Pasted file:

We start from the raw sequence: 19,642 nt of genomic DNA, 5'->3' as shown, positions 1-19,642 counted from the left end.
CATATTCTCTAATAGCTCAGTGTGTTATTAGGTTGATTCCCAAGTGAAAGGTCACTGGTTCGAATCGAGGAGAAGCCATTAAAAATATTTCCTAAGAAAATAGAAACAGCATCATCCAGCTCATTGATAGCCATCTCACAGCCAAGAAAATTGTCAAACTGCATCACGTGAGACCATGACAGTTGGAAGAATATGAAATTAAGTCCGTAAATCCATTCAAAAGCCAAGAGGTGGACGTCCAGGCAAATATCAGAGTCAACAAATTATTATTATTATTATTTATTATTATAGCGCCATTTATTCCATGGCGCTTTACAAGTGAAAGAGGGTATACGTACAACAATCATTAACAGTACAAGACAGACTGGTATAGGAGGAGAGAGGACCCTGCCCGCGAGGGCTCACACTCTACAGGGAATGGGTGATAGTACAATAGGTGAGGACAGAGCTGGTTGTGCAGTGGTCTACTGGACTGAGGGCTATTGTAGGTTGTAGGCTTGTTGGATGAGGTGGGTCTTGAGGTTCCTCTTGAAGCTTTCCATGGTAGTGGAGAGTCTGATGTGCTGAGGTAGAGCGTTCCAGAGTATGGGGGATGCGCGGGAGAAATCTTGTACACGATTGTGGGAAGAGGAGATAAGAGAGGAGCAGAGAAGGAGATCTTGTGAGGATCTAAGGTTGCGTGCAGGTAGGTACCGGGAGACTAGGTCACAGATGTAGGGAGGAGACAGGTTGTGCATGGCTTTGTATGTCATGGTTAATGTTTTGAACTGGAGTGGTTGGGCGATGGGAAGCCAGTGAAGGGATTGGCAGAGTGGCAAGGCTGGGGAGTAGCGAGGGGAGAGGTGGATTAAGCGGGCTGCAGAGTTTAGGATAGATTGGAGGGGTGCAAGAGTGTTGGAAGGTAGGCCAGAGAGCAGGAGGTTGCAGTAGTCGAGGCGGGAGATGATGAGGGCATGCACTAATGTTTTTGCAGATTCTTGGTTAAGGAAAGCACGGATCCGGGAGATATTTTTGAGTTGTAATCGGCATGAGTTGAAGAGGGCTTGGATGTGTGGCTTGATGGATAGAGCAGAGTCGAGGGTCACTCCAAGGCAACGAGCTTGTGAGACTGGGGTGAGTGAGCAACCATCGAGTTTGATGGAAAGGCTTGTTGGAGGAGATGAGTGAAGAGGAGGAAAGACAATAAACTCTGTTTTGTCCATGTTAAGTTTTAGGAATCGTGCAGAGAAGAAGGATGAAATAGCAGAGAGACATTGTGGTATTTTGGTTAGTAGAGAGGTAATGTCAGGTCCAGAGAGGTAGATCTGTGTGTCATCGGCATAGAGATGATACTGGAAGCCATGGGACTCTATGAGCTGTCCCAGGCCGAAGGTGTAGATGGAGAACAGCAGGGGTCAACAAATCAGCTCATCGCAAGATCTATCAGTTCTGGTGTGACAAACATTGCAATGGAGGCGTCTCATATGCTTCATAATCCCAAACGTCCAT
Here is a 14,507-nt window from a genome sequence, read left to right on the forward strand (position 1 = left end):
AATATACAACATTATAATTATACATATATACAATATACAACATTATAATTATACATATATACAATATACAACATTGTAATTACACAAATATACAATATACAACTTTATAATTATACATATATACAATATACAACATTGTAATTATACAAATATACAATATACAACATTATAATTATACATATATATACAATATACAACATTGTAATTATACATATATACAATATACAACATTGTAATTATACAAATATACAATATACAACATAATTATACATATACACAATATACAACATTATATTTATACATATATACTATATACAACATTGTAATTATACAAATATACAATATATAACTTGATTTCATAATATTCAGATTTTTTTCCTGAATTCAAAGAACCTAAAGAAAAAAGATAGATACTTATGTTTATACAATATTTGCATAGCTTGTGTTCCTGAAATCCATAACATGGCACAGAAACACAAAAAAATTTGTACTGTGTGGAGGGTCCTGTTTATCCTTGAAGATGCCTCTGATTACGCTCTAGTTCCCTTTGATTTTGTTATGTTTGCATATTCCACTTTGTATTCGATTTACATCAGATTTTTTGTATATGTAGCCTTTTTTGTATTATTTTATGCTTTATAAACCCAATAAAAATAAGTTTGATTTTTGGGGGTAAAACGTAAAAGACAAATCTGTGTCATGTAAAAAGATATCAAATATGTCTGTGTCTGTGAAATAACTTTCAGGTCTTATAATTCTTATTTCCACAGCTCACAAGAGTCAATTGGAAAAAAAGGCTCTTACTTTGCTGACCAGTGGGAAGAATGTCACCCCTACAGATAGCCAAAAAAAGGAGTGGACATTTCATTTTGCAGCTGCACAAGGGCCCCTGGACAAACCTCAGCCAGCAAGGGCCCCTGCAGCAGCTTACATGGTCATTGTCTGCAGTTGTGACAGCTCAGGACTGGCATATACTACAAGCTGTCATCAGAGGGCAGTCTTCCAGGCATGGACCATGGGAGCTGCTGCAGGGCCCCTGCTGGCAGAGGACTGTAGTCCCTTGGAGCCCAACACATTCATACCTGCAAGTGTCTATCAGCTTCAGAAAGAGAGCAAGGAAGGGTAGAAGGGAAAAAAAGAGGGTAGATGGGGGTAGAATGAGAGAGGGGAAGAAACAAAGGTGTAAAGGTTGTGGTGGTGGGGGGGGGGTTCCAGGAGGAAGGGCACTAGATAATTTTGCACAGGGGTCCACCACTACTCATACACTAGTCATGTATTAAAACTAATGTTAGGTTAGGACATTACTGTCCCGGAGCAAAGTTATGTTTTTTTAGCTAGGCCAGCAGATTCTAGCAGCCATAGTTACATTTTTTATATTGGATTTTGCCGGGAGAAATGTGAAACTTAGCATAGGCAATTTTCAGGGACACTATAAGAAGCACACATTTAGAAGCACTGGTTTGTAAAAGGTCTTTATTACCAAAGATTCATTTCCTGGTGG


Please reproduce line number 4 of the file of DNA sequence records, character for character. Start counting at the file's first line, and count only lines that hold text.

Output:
AATATACAACATTATAATTATACATATATACAATATACAACATTATAATTATACATATATACAATATACAACATTGTAATTACACAAATATACAATATACAACTTTATAATTATACATATATACAATATACAACATTGTAATTATACAAATATACAATATACAACATTATAATTATACATATATATACAATATACAACATTGTAATTATACATATATACAATATACAACATTGTAATTATACAAATATACAATATACAACATAATTATACATATACACAATATACAACATTATATTTATACATATATACTATATACAACATTGTAATTATACAAATATACAATATATAACTTGATTTCATAATATTCAGATTTTTTTCCTGAATTCAAAGAACCTAAAGAAAAAAGATAGATACTTATGTTTATACAATATTTGCATAGCTTGTGTTCCTGAAATCCATAACATGGCACAGAAACACAAAAAAATTTGTACTGTGTGGAGGGTCCTGTTTATCCTTGAAGATGCCTCTGATTACGCTCTAGTTCCCTTTGATTTTGTTATGTTTGCATATTCCACTTTGTATTCGATTTACATCAGATTTTTTGTATATGTAGCCTTTTTTGTATTATTTTATGCTTTATAAACCCAATAAAAATAAGTTTGATTTTTGGGGGTAAAACGTAAAAGACAAATCTGTGTCATGTAAAAAGATATCAAATATGTCTGTGTCTGTGAAATAACTTTCAGGTCTTATAATTCTTATTTCCACAGCTCACAAGAGTCAATTGGAAAAAAAGGCTCTTACTTTGCTGACCAGTGGGAAGAATGTCACCCCTACAGATAGCCAAAAAAAGGAGTGGACATTTCATTTTGCAGCTGCACAAGGGCCCCTGGACAAACCTCAGCCAGCAAGGGCCCCTGCAGCAGCTTACATGGTCATTGTCTGCAGTTGTGACAGCTCAGGACTGGCATATACTACAAGCTGTCATCAGAGGGCAGTCTTCCAGGCATGGACCATGGGAGCTGCTGCAGGGCCCCTGCTGGCAGAGGACTGTAGTCCCTTGGAGCCCAACACATTCATACCTGCAAGTGTCTATCAGCTTCAGAAAGAGAGCAAGGAAGGGTAGAAGGGAAAAAAAGAGGGTAGATGGGGGTAGAATGAGAGAGGGGAAGAAACAAAGGTGTAAAGGTTGTGGTGGTGGGGGGGGGGTTCCAGGAGGAAGGGCACTAGATAATTTTGCACAGGGGTCCACCACTACTCATACACTAGTCATGTATTAAAACTAATGTTAGGTTAGGACATTACTGTCCCGGAGCAAAGTTATGTTTTTTTAGCTAGGCCAGCAGATTCTAGCAGCCATAGTTACATTTTTTATATTGGATTTTGCCGGGAGAAATGTGAAACTTAGCATAGGCAATTTTCAGGGACACTATAAGAAGCACACATTTAGAAGCACTGGTTTGTAAAAGGTCTTTATTACCAAAGATTCATTTCCTGGTGG